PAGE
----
US health-care spending topped $10,739 per person in 2017: report

National spending on health care reached $3.5 trillion in 2017, or about $10,739 per person, according to new data released Thursday by the Trump administration.

Overall, health spending grew at a rate of 3.9 percent last year, after increasing by 4.8 percent in 2016 and 5.8 percent in 2015.

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It’s the slowest increase in spending since 2013, before most parts of the Affordable Care Act took effect, including the expansion of Medicaid to more low-income adults.

The slowdown in growth primarily affected hospitals, physician and clinical services and prescription drugs, the Centers for Medicare and Medicaid Services (CMS) said, as people used fewer goods and services.

Before the expansion of insurance through ObamaCare, health spending was at “historically low rates,” said Anne Martin, an economist in the Office of the Actuary at CMS.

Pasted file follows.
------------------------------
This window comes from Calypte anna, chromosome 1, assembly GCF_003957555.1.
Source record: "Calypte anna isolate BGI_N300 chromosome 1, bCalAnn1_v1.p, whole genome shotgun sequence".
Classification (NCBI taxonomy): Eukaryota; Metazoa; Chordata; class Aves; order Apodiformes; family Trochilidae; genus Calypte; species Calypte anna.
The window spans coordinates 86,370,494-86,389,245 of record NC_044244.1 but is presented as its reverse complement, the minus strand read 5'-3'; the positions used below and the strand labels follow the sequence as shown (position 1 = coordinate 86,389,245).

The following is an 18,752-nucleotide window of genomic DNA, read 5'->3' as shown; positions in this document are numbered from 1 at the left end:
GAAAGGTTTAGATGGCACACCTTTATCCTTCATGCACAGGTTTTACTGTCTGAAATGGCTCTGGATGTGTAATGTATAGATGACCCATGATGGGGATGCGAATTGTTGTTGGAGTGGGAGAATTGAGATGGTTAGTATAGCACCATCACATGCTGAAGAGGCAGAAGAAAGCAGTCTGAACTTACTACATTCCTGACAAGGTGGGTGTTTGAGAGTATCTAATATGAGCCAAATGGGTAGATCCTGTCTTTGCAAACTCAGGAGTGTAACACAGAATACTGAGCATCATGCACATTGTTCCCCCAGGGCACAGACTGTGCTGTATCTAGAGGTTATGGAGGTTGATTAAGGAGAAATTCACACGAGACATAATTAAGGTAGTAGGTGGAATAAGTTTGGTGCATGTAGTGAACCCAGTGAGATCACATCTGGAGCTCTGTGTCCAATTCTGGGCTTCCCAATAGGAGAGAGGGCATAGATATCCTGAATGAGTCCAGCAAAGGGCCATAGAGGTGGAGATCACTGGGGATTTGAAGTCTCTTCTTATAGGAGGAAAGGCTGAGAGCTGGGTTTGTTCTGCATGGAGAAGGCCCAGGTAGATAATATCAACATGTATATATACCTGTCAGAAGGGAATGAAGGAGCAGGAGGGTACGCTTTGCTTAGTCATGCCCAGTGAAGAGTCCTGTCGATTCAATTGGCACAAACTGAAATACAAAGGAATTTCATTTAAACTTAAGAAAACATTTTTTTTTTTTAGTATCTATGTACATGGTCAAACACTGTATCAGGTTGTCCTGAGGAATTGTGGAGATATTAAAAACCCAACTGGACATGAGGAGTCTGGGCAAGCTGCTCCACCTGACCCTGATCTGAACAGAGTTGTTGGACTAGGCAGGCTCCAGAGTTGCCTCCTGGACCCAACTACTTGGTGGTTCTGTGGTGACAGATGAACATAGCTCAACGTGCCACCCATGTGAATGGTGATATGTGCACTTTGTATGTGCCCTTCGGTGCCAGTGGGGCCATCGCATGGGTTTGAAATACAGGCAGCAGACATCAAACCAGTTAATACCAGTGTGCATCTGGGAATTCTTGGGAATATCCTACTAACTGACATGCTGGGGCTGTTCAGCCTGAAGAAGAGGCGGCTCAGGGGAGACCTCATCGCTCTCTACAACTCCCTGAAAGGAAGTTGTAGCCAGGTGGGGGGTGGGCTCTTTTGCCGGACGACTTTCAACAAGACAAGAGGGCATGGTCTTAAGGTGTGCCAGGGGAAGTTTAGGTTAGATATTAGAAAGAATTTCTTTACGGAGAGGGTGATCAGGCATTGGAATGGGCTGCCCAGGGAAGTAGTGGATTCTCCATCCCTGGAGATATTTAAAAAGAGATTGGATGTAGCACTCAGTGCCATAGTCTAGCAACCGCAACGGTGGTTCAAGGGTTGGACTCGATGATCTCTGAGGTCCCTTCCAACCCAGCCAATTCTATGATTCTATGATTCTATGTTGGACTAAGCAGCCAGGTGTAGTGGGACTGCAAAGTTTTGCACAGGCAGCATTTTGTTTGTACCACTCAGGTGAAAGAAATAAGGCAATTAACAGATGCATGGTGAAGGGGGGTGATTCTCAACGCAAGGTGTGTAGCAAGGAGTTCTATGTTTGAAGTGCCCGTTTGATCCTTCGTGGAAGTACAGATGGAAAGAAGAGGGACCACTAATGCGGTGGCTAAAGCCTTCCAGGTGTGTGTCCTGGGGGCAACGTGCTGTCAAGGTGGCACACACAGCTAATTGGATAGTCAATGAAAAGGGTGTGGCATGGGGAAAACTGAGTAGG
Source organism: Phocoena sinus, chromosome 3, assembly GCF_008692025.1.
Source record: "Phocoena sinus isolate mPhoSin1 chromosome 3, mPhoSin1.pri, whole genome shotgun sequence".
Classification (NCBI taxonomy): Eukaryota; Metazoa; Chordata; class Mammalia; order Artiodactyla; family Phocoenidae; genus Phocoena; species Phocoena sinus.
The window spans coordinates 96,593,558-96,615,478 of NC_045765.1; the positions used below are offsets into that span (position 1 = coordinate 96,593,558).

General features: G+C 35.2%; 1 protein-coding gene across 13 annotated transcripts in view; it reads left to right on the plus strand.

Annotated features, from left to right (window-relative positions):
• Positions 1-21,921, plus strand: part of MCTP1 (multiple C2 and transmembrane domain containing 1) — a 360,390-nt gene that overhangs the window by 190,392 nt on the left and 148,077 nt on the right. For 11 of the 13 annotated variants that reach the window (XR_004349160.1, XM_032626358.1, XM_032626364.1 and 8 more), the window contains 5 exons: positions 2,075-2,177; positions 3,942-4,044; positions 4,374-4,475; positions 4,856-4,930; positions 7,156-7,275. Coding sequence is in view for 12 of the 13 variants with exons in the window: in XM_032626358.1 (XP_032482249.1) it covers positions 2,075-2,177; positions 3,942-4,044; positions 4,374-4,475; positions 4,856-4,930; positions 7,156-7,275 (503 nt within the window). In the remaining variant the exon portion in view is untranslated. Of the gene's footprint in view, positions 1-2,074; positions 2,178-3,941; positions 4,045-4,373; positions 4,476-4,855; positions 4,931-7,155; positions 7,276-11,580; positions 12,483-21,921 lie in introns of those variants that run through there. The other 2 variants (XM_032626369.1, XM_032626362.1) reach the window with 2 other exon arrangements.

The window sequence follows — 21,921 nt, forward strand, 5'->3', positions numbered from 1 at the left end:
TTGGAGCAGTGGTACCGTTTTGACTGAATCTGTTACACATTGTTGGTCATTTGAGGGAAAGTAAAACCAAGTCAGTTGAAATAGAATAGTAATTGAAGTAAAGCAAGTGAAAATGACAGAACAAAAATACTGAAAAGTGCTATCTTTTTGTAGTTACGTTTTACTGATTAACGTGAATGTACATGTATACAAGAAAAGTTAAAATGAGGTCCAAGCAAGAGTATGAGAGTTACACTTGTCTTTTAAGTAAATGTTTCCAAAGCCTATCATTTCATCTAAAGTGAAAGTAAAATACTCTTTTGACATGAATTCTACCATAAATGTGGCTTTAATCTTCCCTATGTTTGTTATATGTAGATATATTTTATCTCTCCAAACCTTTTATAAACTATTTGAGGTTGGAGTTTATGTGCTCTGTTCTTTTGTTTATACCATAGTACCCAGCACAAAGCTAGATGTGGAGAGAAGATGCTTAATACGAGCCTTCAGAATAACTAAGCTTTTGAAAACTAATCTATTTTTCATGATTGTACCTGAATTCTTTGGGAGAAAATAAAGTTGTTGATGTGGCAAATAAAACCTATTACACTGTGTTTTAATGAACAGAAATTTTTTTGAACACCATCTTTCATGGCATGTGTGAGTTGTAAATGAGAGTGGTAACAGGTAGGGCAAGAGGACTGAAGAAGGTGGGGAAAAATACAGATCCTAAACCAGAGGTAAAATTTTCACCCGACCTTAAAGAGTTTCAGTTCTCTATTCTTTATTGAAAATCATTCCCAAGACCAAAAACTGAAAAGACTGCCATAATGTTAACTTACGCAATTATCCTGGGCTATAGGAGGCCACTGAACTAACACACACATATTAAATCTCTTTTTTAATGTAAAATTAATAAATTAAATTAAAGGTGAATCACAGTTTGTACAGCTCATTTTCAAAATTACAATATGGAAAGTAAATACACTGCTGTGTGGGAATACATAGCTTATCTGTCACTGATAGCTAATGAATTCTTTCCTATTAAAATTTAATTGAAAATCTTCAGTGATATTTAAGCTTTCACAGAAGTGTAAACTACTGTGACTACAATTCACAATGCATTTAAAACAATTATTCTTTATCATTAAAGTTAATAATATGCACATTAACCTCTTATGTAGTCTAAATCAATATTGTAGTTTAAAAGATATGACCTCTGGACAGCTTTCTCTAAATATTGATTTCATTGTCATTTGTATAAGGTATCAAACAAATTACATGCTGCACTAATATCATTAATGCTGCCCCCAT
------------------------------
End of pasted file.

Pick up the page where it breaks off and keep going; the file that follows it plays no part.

“In 2017, health care spending growth returned to these lower rates and the health spending share of GDP stabilized for the first time since 2013.”

Spending on hospital care reached $1.1 trillion in 2017, representing 33 percent of overall health-care spending.

Spending on physician and clinical services increased 4.2 percent to $694.3 million in 2017, while spending on prescription drugs reached $333.4 billion, representing 10 percent of overall health spending.

Spending in the private health insurance market topped $1.2 trillion in 2017, making up 34 percent of all health-care spending.

Medicare spending grew 4.2 percent to $705.9 billion in 2017, comparable to the rate of growth in 2016, while Medicaid spending grew to $581.9 billion.

Spending on out-of-pocket costs not covered by insurance, like copayments and deductibles, totaled $365 billion in 2017.